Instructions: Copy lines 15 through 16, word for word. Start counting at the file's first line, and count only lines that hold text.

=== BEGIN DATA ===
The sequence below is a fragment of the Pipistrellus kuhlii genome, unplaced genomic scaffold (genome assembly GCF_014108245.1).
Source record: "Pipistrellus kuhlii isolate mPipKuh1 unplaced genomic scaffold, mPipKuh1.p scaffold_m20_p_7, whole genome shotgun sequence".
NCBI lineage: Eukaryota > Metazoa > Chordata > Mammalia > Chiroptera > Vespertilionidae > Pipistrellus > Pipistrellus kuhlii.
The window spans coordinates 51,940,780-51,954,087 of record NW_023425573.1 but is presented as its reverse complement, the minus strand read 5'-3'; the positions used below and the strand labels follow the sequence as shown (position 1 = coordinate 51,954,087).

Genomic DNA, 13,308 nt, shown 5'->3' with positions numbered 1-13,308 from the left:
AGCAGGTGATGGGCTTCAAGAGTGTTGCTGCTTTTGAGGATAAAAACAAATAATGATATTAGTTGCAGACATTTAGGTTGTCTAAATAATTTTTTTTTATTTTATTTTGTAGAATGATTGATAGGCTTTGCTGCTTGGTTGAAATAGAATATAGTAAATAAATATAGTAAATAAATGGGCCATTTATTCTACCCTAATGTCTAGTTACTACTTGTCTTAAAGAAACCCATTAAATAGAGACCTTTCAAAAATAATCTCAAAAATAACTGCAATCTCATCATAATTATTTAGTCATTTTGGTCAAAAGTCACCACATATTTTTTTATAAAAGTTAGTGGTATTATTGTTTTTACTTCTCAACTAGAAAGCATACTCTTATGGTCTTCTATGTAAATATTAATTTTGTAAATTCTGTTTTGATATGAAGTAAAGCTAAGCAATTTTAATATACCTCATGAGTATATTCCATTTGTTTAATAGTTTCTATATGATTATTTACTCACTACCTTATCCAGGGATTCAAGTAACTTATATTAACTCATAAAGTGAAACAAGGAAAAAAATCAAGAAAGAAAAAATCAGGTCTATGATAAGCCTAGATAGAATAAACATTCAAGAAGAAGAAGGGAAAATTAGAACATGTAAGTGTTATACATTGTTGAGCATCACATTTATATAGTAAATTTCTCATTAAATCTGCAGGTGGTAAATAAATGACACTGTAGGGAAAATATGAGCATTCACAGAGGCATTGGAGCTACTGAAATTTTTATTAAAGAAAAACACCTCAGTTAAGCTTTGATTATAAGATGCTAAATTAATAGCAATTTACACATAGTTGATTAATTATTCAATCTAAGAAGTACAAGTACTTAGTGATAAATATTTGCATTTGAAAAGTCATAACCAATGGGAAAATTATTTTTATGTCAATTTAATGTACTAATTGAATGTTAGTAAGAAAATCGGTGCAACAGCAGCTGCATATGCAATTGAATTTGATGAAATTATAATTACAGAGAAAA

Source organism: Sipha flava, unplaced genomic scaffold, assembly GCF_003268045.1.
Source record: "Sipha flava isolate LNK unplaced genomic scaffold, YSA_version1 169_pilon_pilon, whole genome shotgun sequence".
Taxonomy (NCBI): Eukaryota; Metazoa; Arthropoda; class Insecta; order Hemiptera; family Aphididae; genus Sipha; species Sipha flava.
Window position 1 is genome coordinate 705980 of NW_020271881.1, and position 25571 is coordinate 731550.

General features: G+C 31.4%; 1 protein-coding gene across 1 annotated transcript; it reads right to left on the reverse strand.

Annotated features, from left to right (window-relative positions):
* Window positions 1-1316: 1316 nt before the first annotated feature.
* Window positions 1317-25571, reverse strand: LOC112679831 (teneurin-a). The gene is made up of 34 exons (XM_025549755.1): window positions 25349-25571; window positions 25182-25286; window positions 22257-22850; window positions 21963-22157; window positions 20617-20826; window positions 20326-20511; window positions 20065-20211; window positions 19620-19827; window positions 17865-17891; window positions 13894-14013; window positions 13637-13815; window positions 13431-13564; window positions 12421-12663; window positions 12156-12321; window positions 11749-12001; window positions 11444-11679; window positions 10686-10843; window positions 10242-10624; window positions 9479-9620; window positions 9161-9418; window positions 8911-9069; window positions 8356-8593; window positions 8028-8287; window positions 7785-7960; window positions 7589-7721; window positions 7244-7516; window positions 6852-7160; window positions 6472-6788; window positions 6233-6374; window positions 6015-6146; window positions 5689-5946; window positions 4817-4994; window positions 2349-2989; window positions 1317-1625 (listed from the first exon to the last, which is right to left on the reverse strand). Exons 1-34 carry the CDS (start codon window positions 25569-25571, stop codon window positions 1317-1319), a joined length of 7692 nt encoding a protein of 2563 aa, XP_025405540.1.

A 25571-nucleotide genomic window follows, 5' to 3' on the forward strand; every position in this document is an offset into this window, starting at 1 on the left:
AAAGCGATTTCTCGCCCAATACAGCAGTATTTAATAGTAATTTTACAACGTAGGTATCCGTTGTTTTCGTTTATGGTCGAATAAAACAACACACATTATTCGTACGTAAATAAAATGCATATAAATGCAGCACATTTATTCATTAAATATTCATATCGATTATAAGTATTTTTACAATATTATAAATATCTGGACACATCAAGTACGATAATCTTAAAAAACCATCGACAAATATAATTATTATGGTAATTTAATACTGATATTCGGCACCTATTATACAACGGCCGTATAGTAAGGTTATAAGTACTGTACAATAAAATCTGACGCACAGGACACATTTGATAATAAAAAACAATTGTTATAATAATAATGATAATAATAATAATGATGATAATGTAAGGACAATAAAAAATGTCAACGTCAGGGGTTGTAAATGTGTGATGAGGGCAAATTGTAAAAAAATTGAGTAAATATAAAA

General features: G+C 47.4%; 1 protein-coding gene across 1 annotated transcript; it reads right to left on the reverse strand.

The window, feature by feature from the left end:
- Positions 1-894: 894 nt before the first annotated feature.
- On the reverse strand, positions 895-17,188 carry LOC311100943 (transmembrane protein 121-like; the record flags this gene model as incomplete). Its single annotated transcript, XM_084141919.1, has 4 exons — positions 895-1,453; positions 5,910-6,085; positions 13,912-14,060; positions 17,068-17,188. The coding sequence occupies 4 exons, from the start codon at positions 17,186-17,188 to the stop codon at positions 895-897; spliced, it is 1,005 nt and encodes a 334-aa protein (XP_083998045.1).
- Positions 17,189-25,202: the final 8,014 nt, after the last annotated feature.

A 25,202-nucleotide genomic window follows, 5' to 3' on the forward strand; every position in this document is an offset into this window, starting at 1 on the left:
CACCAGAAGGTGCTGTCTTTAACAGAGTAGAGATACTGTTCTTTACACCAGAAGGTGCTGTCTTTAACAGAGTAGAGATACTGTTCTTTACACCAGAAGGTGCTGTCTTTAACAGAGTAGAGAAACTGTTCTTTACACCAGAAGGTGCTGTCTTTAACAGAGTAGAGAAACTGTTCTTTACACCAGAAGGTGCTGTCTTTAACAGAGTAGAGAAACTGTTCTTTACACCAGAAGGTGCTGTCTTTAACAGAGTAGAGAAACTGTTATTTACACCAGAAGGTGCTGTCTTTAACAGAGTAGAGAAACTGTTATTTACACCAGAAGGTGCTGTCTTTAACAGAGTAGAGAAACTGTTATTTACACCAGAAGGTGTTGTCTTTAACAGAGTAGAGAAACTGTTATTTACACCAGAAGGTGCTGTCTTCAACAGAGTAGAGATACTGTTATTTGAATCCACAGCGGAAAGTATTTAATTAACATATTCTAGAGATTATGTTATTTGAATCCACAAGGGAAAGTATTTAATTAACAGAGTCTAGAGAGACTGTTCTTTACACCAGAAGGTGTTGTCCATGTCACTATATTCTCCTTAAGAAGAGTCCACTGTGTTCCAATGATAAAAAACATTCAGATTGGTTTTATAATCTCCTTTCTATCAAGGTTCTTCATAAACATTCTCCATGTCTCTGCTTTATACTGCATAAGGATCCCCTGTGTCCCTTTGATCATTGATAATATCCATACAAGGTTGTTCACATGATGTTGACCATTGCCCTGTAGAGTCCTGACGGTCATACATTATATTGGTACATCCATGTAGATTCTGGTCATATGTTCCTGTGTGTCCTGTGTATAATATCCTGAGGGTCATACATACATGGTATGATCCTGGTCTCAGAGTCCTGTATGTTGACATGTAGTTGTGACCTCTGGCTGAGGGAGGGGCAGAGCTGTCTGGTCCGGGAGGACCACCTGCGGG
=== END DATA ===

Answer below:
A 25571-nucleotide genomic window follows, 5' to 3' on the forward strand; every position in this document is an offset into this window, starting at 1 on the left:
AAAGCGATTTCTCGCCCAATACAGCAGTATTTAATAGTAATTTTACAACGTAGGTATCCGTTGTTTTCGTTTATGGTCGAATAAAACAACACACATTATTCGTACGTAAATAAAATGCATATAAATGCAGCACATTTATTCATTAAATATTCATATCGATTATAAGTATTTTTACAATATTATAAATATCTGGACACATCAAGTACGATAATCTTAAAAAACCATCGACAAATATAATTATTATGGTAATTTAATACTGATATTCGGCACCTATTATACAACGGCCGTATAGTAAGGTTATAAGTACTGTACAATAAAATCTGACGCACAGGACACATTTGATAATAAAAAACAATTGTTATAATAATAATGATAATAATAATAATGATGATAATGTAAGGACAATAAAAAATGTCAACGTCAGGGGTTGTAAATGTGTGATGAGGGCAAATTGTAAAAAAATTGAGTAAATATAAAA